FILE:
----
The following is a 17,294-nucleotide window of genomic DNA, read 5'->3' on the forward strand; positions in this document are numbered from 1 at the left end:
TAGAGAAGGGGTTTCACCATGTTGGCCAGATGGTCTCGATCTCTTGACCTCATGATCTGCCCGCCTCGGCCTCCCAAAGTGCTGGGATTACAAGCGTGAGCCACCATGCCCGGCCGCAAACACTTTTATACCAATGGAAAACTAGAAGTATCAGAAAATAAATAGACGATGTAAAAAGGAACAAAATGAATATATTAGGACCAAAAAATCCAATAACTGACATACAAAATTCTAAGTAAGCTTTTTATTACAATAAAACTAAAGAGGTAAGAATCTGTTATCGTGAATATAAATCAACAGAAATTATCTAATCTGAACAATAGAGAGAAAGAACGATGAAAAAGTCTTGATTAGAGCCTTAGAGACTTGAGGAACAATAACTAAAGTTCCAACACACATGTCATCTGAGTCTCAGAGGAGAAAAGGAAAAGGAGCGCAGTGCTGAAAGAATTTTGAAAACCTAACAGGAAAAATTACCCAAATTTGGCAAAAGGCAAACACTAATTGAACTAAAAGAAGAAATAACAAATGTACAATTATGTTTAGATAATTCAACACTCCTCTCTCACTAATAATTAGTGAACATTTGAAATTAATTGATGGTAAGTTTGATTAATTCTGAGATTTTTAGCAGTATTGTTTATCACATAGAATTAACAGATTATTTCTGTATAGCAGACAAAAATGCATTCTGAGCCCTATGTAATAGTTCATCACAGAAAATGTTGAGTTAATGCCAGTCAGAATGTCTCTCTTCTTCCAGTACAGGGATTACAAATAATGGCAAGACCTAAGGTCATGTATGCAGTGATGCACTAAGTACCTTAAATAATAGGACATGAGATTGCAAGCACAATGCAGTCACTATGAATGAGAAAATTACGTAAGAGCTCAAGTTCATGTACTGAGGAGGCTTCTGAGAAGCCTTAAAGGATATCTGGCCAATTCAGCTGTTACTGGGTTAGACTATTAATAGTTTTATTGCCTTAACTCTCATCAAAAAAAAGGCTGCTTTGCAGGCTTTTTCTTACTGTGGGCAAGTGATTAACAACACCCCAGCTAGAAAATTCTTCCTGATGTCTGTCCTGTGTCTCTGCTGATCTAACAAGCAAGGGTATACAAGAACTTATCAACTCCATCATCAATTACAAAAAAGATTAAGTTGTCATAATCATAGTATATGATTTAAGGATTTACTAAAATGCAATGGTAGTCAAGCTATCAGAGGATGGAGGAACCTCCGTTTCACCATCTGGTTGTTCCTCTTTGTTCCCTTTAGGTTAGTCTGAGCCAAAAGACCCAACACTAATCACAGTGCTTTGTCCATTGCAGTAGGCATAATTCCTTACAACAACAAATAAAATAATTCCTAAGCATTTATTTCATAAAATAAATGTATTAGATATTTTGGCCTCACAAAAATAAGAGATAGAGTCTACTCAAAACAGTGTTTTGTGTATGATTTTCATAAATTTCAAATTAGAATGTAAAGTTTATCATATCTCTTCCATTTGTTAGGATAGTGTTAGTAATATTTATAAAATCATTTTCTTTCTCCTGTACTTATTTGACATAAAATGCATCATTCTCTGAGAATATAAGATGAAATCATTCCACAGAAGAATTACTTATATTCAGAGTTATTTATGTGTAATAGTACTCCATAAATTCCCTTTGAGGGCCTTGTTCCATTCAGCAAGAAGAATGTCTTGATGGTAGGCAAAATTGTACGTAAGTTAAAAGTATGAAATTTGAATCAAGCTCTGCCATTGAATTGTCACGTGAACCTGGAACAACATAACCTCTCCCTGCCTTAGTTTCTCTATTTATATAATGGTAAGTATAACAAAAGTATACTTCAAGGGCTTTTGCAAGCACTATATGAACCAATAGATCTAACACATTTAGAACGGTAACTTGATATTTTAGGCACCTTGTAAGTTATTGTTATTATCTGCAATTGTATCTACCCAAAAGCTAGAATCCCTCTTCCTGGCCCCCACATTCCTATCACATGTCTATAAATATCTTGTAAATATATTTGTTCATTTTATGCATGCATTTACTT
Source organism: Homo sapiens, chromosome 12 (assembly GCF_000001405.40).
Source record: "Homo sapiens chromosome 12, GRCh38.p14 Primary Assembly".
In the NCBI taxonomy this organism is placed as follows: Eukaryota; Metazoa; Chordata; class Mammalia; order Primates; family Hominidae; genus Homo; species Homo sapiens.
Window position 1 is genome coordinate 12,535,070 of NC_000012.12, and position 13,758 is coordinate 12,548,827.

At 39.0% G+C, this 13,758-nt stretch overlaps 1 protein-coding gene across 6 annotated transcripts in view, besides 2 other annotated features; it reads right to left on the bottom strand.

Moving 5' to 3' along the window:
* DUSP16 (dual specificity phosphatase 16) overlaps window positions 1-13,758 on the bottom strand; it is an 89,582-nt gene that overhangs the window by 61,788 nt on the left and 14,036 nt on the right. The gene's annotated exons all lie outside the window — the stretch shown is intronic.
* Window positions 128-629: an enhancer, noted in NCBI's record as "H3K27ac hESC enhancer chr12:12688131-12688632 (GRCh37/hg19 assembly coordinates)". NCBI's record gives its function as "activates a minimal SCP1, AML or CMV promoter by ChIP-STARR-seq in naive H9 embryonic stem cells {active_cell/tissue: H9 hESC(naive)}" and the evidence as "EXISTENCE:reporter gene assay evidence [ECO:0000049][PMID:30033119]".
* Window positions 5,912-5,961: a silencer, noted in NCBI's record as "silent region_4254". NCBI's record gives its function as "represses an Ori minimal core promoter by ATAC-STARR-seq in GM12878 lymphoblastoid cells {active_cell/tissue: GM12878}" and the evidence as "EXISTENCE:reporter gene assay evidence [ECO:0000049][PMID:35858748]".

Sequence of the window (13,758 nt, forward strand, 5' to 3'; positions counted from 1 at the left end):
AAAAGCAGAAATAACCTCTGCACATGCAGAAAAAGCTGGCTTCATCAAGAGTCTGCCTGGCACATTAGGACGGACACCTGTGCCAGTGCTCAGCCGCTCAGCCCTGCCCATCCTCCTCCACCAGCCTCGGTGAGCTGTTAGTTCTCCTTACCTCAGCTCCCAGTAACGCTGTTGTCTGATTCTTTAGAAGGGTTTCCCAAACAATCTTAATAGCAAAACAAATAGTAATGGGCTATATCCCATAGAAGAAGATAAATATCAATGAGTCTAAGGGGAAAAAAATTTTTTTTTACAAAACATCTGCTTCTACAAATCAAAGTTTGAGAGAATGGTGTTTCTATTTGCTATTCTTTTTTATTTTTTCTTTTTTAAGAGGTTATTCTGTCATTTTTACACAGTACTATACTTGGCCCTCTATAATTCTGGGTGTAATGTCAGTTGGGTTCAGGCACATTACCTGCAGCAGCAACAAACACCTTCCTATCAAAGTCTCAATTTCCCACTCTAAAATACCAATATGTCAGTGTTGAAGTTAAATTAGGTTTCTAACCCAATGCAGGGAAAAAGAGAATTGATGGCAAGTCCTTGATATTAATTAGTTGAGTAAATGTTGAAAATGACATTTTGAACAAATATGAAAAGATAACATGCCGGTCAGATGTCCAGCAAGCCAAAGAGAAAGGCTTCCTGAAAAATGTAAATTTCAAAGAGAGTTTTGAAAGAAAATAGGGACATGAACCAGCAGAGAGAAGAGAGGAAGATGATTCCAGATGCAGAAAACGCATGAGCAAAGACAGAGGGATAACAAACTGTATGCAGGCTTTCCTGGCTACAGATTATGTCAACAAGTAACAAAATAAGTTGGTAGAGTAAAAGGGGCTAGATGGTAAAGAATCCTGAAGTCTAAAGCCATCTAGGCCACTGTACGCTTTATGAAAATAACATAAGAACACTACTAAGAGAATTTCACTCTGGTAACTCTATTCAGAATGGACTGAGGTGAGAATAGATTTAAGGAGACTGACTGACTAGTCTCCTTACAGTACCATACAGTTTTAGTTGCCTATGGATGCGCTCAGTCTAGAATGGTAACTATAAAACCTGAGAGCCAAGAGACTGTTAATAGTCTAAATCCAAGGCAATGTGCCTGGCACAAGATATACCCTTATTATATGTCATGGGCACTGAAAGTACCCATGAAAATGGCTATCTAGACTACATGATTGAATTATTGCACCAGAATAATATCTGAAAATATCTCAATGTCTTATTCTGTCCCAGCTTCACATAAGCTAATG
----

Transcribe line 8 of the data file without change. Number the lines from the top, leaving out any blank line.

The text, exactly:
Moving 5' to 3' along the window: